• Fund & Asset Manager Rating Group Investment Strategy  SEB GmbH’s investment strategy for ImmoInvest is to seek sustainable cash flows, focusing on rental income rather than capital gains. To achieve this, SEB GmbH targets high‐quality real estate assets that are located in both prime and good secondary locations, rather than investing solely in “trophy buildings” in prime locations. The reason for this strategy is that secondary locations have historically displayed a less volatile performance. As with other German open‐ended funds, development projects are rarely included. As at financial year‐end 31 March 2008, there were no properties under construction in the portfolio. In line with the company’s stated strategy, sustainability of income is a major concern in all of ImmoInvest’s investment decisions. When new real estate acquisitions are considered, their effect on cash flow is analysed using a financial model that also focuses on the lease’s expiry date to prevent large void periods in the cash flow. The results flow through into further analysis of the potential impact on the fund’s financial statements. The investment teams are organised by geographic region. The investment opportunities are not just obtained via agencies, but also through direct contact with large real estate investors globally. ImmoInvest, which has substantial assets under management, is contacted directly for many transactions. However, it is a challenge for a German‐based investor to gain access to off‐market deals or deal‐ related information on transactions in regions such as Asia and the US. The fund carries out an in‐depth valuation analysis for any new acquisition. This includes detailed research of the investment and occupational market, and cash flow valuations with various types of sensitivity testing. The fund uses a robust cash flow model based on international methods, which includes vacancy forecasts, rents and detailed charges. In addition to SEB’s own valuation analysis, the law governing the funds requires an independent valuation to be performed by independent experts (supervised by the German Federal Financial Supervisory Authority, BaFin), and SEB is not permitted to acquire properties at a price above the independent valuation price. The approved asset allocation strategy is 80% real estate assets and 20% liquidity; 70% office and 30% other asset classes; and 40% German and 60% non‐German investments. In 2008, the fund had almost achieved all of these target rates.  Financial Structure  German open‐ended real estate funds are usually characterised by high liquidity and low debt levels, i.e. the absence of net debt. As at 31 March 2008, ImmoInvest held EUR1.57bn in liquid assets – or 42% below the EUR2.7bn reported a year earlier – but is pretty much in line with the funds’ target liquidity ratio. As at 31 March 2008, ImmoInvest still had not incurred any net debt. German law allows these funds to take on debt equivalent to up to 50% of the market value of their real estate assets. However, the changes in available liquidity are generally linked to the fund’s limited ability to control liquidity inflows and outflows. This is a general problem for German open‐ended real estate funds that became obvious in October 2008. Until end September 2008, almost all German open‐ended real estate funds reported massive cash inflows (about EUR5bn altogether). However, in October, the general strain on liquidity in the financial markets coupled with the German government's move to guarantee all bank deposits has triggered high cash outflows of these funds. Although the German government revised its framework for open‐ended real estate funds in December 2007 and various self‐imposed guidelines were adopted by the industry, the current situation highlights that the structural liquidity mismatch that characterises the industry is ultimately difficult to circumvent during times of crisis. SEB Immoinvest REP February 2009  3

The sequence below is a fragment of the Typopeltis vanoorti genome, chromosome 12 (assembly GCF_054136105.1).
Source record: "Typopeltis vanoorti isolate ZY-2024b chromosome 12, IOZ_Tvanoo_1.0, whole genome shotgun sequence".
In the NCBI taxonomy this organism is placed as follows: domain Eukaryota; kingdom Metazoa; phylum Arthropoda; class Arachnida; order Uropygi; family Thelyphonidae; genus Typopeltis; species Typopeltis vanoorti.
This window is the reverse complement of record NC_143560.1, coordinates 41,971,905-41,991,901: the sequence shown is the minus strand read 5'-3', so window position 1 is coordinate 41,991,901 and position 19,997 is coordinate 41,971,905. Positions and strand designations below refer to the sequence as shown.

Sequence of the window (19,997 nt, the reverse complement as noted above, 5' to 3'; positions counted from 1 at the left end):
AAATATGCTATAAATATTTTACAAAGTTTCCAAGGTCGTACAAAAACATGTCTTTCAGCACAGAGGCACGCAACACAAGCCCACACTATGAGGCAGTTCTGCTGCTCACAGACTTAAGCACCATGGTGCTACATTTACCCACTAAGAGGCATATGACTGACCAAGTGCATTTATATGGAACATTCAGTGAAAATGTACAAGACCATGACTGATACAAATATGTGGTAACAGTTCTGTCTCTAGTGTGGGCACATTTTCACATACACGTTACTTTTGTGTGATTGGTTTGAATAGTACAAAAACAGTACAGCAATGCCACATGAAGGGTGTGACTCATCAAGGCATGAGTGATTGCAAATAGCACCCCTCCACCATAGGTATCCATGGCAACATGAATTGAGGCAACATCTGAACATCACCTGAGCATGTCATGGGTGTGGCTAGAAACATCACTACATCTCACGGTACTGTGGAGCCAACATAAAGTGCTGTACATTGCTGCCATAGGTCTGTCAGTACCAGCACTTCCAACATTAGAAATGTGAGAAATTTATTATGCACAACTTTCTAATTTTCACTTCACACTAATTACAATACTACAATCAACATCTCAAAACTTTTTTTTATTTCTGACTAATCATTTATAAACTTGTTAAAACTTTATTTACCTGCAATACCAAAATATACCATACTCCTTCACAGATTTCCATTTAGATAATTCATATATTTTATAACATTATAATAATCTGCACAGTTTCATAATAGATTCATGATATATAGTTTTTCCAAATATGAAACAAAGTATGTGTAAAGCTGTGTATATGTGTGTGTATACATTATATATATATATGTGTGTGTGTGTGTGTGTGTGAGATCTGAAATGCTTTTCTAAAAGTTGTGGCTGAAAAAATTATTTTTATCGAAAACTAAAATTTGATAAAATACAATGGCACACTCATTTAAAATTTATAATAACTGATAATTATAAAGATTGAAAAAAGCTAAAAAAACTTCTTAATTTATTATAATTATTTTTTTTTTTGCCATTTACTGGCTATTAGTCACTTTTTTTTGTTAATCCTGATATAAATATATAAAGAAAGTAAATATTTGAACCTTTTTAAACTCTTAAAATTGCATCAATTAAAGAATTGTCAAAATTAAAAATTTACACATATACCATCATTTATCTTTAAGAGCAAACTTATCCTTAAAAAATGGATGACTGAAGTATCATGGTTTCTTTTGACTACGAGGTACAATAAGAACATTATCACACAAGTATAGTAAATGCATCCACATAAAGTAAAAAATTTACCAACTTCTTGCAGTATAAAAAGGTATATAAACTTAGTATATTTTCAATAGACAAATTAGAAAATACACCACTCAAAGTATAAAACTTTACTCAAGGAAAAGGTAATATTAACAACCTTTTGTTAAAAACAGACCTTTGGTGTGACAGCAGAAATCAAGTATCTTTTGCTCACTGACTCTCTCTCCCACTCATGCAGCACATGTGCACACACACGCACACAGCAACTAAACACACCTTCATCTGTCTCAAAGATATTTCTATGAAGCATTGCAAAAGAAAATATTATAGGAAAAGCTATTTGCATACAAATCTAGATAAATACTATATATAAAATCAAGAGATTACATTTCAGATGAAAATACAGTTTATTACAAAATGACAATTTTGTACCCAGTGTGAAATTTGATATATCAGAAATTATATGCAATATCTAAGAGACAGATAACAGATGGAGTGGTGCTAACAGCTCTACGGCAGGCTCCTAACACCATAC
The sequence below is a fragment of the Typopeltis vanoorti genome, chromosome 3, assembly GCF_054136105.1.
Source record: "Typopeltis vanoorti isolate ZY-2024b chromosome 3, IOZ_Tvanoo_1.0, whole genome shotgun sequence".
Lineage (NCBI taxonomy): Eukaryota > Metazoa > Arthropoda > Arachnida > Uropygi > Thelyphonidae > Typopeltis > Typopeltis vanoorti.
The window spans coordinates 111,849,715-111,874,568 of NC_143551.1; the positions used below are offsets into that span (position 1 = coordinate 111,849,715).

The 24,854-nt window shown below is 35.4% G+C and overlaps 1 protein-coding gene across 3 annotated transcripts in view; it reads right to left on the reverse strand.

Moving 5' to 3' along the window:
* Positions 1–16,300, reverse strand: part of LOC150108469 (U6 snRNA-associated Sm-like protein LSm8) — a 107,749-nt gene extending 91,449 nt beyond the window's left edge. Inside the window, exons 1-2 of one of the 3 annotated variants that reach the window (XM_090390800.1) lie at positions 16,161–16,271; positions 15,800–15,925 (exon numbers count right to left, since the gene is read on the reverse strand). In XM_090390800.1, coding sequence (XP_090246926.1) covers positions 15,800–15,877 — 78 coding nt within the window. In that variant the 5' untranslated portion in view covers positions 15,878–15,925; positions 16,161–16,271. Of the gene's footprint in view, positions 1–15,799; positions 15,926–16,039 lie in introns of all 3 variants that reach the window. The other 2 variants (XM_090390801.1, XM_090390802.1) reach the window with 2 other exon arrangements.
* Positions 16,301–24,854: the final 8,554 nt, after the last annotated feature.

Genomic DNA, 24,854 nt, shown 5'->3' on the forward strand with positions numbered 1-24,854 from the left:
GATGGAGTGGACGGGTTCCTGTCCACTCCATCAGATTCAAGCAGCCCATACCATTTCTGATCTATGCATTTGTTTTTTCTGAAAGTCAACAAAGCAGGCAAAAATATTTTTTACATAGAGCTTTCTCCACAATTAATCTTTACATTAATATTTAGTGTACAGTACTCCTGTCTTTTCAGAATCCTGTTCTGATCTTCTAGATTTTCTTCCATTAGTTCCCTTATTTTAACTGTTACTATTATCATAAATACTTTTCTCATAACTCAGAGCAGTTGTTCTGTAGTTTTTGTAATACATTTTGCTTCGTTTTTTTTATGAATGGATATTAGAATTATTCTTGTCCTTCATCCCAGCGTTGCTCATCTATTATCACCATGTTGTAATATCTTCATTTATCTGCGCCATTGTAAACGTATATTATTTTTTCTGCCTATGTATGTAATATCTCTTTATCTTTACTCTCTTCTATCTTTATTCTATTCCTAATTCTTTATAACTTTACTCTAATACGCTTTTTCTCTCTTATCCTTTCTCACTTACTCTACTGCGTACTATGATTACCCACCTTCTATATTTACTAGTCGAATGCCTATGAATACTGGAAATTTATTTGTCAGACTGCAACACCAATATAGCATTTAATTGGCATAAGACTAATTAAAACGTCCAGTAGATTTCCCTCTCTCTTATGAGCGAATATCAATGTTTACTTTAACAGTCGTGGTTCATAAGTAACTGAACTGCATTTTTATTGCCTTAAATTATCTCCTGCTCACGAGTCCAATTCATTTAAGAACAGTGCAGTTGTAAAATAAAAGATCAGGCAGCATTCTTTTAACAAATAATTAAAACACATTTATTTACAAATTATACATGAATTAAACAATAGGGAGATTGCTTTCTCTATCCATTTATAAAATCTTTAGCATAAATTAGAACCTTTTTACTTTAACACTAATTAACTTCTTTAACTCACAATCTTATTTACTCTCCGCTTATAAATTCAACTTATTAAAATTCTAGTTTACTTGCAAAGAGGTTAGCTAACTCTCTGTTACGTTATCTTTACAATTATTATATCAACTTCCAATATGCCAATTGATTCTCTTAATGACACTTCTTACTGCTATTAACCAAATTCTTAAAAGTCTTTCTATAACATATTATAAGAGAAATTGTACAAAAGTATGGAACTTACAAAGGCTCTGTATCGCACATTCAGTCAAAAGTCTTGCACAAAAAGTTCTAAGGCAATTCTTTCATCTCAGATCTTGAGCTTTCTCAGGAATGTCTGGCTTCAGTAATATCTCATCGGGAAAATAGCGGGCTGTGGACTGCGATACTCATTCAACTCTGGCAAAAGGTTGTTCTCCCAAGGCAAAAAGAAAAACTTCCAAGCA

• Fund & Asset Manager Rating Group Nine investment firms managing regulated open‐ended real estate funds in Germany ‐ including SEB ImmoInvest ‐ reportedly suspended all share redemptions in one or several of their funds. While the suspension ensures protection and fair treatment of investors, the underlying concerns about the strain on liquidity ratios and real estate prices are likely to persist beyond the suspension period that has just been extended from three Balance Sheet Data  A s o f financial year end M arc h 2008  to 12 month by many funds. SEB ImmoInvest also indicated the extension (EUR bn)  M ar 07  M ar 08  of the share suspension period. The 7  6.57  impact on SEB ImmoInvest in the event 6  it should be forced to sell when the 5  4.24  fund re‐opens will warrant heightened 4  2.7  surveillance. For more details on the 3  1.57  topic of liquidity management, please 2  0.99  1.04  see the special report, "Open‐Ended 1  Real Estate Funds ‐ Challenges for 0  R eal estate ass ets  Liquid ass ets  D ebts *  Liquidity Management" issued on 30 June 2008 (available at * Includes liabilities and pro visio ns  So urc e: SEB  Immo lnves t as  o f financ ial year end M arch 2008 www.fitchratings.com). Nevertheless, the fund’s long track record and financial strength ensure that it has easy access to banking loans, if necessary; furthermore, SEB AG is one of its major business partners and could provide financing if needed. Liquidity assets are held in a special investment fund called SEB Immo Cash that was launched by SEB Invest GmbH in 2006. The fund invests in short‐term securities, with an average duration of 0.16 years as at March 2008. At that time, 89.2% of ImmoInvest’s liquidity was invested in this special fund, and the remainder in daily available bank deposits. A risk control system has been developed to keep losses to a minimum and guarantee that the value of the securities does not fall below par. Major Changes in the Property Portfolio Since the 2007 Assessment Usually, the composition of large German real estate funds does not change considerably over short periods. This is plausible, since the fund’s intention is to make long‐term investments in properties that generate stable cash flows rather than making profits by trading real estate on a short‐term basis. However, in the period under analysis unusually high changes in the portfolio composition could be observed. In the period under analysis, the fund made net property investments of EUR1.81bn, thereby bringing its share of real estate assets closer to the envisaged 80%. Thus, the volume of the assets under management increased to EUR6.57bn (by value). The number of assets under management increased to 132, as ImmoInvest both sold 26 and acquired 36 properties. 40 of the 132 properties with an aggregate value of EUR2.97bn are held indirectly via property companies. Country Distribution The largest geographical concentrations (by country) are in Germany 46.2%; France 12.3%; Italy 9.2%; the United States (US) 8.4%; the Netherlands 7.1%; other European countries 7.6% and Asia 9.2%. Germany represents the largest proportion currently above the 40% target rate envisaged by ImmoInvest’s asset allocation strategy. However, the German real estate market outperformed other markets such as the US or France during the current property downturn with capital values declining to a lesser extent. The UK, one of the largest real estate markets in Europe and worst affected by the current property downturn, is not represented in the pool.  SEB Immoinvest REP February 2009  4